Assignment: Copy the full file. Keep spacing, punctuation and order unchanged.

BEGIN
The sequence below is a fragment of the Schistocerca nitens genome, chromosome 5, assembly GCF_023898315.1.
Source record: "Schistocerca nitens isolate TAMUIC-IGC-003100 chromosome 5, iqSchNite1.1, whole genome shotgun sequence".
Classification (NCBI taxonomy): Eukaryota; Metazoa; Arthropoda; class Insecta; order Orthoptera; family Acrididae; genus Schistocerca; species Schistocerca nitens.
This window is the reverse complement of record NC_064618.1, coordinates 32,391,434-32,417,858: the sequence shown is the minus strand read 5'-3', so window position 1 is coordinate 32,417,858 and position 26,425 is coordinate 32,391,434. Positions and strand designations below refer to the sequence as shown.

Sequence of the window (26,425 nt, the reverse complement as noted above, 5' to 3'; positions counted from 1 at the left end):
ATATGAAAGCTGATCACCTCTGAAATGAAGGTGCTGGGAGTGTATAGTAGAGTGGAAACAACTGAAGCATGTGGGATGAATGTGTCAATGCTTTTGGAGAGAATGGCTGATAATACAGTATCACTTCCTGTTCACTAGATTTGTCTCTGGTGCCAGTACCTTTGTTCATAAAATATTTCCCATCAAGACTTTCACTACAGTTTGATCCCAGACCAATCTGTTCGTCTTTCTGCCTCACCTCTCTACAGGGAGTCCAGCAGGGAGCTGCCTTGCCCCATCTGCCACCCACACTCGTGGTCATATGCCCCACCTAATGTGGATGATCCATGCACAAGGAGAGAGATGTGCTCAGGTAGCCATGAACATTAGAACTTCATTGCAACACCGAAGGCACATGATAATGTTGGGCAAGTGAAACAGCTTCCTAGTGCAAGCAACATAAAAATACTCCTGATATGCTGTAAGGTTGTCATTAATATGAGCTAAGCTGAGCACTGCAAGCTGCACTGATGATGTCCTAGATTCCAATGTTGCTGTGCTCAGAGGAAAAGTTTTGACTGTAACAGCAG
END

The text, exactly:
The sequence below is a fragment of the Schistocerca nitens genome, chromosome 5, assembly GCF_023898315.1.
Source record: "Schistocerca nitens isolate TAMUIC-IGC-003100 chromosome 5, iqSchNite1.1, whole genome shotgun sequence".
Classification (NCBI taxonomy): Eukaryota; Metazoa; Arthropoda; class Insecta; order Orthoptera; family Acrididae; genus Schistocerca; species Schistocerca nitens.
This window is the reverse complement of record NC_064618.1, coordinates 32,391,434-32,417,858: the sequence shown is the minus strand read 5'-3', so window position 1 is coordinate 32,417,858 and position 26,425 is coordinate 32,391,434. Positions and strand designations below refer to the sequence as shown.

Sequence of the window (26,425 nt, the reverse complement as noted above, 5' to 3'; positions counted from 1 at the left end):
ATATGAAAGCTGATCACCTCTGAAATGAAGGTGCTGGGAGTGTATAGTAGAGTGGAAACAACTGAAGCATGTGGGATGAATGTGTCAATGCTTTTGGAGAGAATGGCTGATAATACAGTATCACTTCCTGTTCACTAGATTTGTCTCTGGTGCCAGTACCTTTGTTCATAAAATATTTCCCATCAAGACTTTCACTACAGTTTGATCCCAGACCAATCTGTTCGTCTTTCTGCCTCACCTCTCTACAGGGAGTCCAGCAGGGAGCTGCCTTGCCCCATCTGCCACCCACACTCGTGGTCATATGCCCCACCTAATGTGGATGATCCATGCACAAGGAGAGAGATGTGCTCAGGTAGCCATGAACATTAGAACTTCATTGCAACACCGAAGGCACATGATAATGTTGGGCAAGTGAAACAGCTTCCTAGTGCAAGCAACATAAAAATACTCCTGATATGCTGTAAGGTTGTCATTAATATGAGCTAAGCTGAGCACTGCAAGCTGCACTGATGATGTCCTAGATTCCAATGTTGCTGTGCTCAGAGGAAAAGTTTTGACTGTAACAGCAG